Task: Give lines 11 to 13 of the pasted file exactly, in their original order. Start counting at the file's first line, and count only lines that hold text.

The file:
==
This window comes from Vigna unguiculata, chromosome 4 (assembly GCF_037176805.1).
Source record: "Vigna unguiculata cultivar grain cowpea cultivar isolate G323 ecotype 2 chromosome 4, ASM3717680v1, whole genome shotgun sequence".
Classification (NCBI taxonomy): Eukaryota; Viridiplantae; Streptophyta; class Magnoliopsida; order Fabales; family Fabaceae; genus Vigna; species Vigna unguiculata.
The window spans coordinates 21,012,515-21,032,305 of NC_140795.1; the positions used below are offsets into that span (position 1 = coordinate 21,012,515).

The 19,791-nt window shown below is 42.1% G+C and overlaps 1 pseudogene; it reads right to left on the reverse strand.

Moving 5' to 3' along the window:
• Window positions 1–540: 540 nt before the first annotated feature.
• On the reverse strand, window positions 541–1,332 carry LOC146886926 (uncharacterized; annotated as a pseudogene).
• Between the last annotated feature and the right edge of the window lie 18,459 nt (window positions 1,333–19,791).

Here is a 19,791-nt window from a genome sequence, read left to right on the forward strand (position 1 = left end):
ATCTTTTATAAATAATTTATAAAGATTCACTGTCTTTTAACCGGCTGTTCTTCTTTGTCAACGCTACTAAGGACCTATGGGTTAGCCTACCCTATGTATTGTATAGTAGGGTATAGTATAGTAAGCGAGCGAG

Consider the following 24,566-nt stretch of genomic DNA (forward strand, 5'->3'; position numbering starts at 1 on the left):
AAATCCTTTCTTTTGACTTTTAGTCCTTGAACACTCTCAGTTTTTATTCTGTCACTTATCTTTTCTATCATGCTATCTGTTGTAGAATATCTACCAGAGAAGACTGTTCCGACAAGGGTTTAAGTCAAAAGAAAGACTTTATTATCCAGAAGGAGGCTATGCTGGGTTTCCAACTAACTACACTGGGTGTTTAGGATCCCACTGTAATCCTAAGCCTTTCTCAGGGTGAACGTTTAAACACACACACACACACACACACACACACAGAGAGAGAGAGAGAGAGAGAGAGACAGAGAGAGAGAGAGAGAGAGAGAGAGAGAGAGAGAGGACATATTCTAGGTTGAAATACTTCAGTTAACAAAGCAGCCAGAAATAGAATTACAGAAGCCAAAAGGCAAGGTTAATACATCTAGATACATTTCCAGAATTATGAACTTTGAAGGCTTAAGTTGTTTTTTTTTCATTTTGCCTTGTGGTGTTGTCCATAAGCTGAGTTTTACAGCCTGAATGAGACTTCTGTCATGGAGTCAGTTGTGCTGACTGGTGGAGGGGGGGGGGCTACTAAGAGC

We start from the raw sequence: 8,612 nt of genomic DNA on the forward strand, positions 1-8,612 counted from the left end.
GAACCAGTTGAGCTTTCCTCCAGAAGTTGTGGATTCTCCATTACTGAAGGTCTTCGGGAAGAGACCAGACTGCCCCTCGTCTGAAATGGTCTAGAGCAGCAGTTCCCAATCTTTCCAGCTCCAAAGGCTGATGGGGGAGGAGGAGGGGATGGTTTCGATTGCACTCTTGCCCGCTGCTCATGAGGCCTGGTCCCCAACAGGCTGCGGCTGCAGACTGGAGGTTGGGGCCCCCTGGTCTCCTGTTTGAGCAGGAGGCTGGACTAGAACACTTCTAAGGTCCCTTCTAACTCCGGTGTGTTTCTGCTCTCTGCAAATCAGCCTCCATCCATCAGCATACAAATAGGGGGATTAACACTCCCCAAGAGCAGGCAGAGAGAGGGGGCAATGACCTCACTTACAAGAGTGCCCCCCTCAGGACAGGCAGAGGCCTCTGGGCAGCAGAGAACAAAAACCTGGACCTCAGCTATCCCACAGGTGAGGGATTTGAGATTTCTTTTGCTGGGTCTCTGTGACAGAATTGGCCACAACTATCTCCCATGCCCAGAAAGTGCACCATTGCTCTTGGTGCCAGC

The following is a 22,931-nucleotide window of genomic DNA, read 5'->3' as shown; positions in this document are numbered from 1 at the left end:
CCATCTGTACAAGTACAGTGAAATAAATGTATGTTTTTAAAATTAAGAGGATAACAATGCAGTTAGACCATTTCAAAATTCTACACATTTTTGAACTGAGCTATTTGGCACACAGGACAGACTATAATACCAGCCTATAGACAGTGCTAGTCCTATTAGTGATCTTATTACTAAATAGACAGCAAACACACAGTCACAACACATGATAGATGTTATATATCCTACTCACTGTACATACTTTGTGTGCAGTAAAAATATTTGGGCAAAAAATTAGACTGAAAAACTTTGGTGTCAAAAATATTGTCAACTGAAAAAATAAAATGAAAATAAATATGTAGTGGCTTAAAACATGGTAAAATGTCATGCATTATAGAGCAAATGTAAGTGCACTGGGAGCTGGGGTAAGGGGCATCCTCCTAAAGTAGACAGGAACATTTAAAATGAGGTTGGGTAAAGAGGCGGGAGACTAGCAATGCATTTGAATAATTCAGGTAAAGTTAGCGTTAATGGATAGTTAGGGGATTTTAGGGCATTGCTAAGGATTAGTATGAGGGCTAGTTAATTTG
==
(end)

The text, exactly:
ATCTTTTATAAATAATTTATAAAGATTCACTGTCTTTTAACCGGCTGTTCTTCTTTGTCAACGCTACTAAGGACCTATGGGTTAGCCTACCCTATGTATTGTATAGTAGGGTATAGTATAGTAAGCGAGCGAG

Consider the following 24,566-nt stretch of genomic DNA (forward strand, 5'->3'; position numbering starts at 1 on the left):
AAATCCTTTCTTTTGACTTTTAGTCCTTGAACACTCTCAGTTTTTATTCTGTCACTTATCTTTTCTATCATGCTATCTGTTGTAGAATATCTACCAGAGAAGACTGTTCCGACAAGGGTTTAAGTCAAAAGAAAGACTTTATTATCCAGAAGGAGGCTATGCTGGGTTTCCAACTAACTACACTGGGTGTTTAGGATCCCACTGTAATCCTAAGCCTTTCTCAGGGTGAACGTTTAAACACACACACACACACACACACACACACAGAGAGAGAGAGAGAGAGAGAGAGACAGAGAGAGAGAGAGAGAGAGAGAGAGAGAGAGAGAGGACATATTCTAGGTTGAAATACTTCAGTTAACAAAGCAGCCAGAAATAGAATTACAGAAGCCAAAAGGCAAGGTTAATACATCTAGATACATTTCCAGAATTATGAACTTTGAAGGCTTAAGTTGTTTTTTTTTCATTTTGCCTTGTGGTGTTGTCCATAAGCTGAGTTTTACAGCCTGAATGAGACTTCTGTCATGGAGTCAGTTGTGCTGACTGGTGGAGGGGGGGGGGCTACTAAGAGC